The trend of fauna-inspired band names is spiraling out of control. Don’t believe me?

Grizzly Bear. Panda Bear. Minus the Bear. Polar Bear. Bear in Heaven. Bear vs. Shark. And those are just some of the band names with the word “bear” in them — what’s the D with the animal kingdom being so overrepresented in music these days? The two aren’t exactly an inherent pair. Why not something else equally random like tree names or the elements of the periodic table?

I have nothing against animals — who does? The problem is that the industry has latched onto an idea that’s gone overkill. A band name can be centered on anything. Why so many about animals?

The fad is relatively recent, having started with misspelled riffs on animals such as The Beatles and The Monkees, but it’s grown increasingly trendy as of late. In fact, the Internet is littered with websites listing the scores of animal-related band names.

Back in the day, musicians went by their given names — it’s hard to imagine Mozart having been called something like “Mousehunter.” So what’s changed since then? It seems that as the volume of musical content rises — especially with the advent of the Internet — artists feel the need to get increasingly creative with their moniker as a means of setting themselves apart from the crowd.

The problem is that everyone has started using that same idea, and now the crowd itself is made up of animal names. It seems that the fauna ship has sailed. Fleet Foxes and Foxes in Fiction? Come on.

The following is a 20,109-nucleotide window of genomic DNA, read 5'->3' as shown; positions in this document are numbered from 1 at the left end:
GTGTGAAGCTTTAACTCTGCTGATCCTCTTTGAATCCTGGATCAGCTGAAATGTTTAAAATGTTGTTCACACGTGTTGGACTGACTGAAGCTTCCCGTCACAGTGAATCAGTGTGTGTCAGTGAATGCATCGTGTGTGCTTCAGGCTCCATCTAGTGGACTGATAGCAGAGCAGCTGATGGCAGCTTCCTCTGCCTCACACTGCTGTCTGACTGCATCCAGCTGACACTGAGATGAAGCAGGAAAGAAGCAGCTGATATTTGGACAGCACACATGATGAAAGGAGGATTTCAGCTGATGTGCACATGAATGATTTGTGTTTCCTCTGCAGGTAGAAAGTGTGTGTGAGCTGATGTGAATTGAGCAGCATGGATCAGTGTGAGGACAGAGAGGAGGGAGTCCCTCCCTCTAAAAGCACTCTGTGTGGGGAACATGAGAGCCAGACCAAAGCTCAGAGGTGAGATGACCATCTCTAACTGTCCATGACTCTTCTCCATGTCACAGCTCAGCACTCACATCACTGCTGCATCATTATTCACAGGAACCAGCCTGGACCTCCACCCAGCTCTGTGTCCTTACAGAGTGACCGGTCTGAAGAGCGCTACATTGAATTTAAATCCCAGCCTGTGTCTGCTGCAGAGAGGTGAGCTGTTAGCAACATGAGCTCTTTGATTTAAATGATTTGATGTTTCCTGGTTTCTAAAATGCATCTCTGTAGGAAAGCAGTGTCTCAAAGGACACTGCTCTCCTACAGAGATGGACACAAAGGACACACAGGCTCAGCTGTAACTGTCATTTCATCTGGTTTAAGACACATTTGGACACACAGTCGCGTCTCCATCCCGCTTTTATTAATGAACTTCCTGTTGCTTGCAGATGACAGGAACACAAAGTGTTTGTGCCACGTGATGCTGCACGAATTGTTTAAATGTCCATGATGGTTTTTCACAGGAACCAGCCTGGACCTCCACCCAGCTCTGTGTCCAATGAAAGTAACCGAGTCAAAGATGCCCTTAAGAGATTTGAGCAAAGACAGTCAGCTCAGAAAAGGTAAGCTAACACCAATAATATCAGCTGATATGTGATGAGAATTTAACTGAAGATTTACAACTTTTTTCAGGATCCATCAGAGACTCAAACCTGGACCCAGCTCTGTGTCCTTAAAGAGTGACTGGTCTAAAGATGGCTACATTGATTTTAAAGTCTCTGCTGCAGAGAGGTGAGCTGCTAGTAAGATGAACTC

Wolfmother and Wolf Parade are bands with sounds that are worlds apart — Wolfmother is a heavy metal group from Sydney and Wolf Parade is an indie group from Quebec. But their names are centered on the same species, and so they run the risk of being wrongfully grouped together, each losing some effectiveness as a result. Personally, I have trouble quickly distinguishing The White Panda from Gold Panda when it comes down to it, especially since they’re both electronic artists. Now that’s just poor planning.

It’s probably too late for most established groups to undergo a name makeover — can you imagine Modest Mouse changing to something else this late in the game? But my advice to you: If you’re thinking of starting a band now, stay far away from the zoo. The fad has only really been around for a decade or so, but it’s already become cliché, and it’s only going to move further in that direction. You’ve gotta look outside of the box (or in this case, the cage …) with the name because listeners’ first impression is often the name and not the music itself.

There’s no telling where this fad came from or why it’s picked up so much steam — such is the frustrating case with trend dissection. But as a music lover, here’s to hoping that band names ranging from Noah and the Whale to Fruit Bats are on their way out. And for now, we’ll all just have to find some way to remember that Deerhunter is different from Deerpeople.

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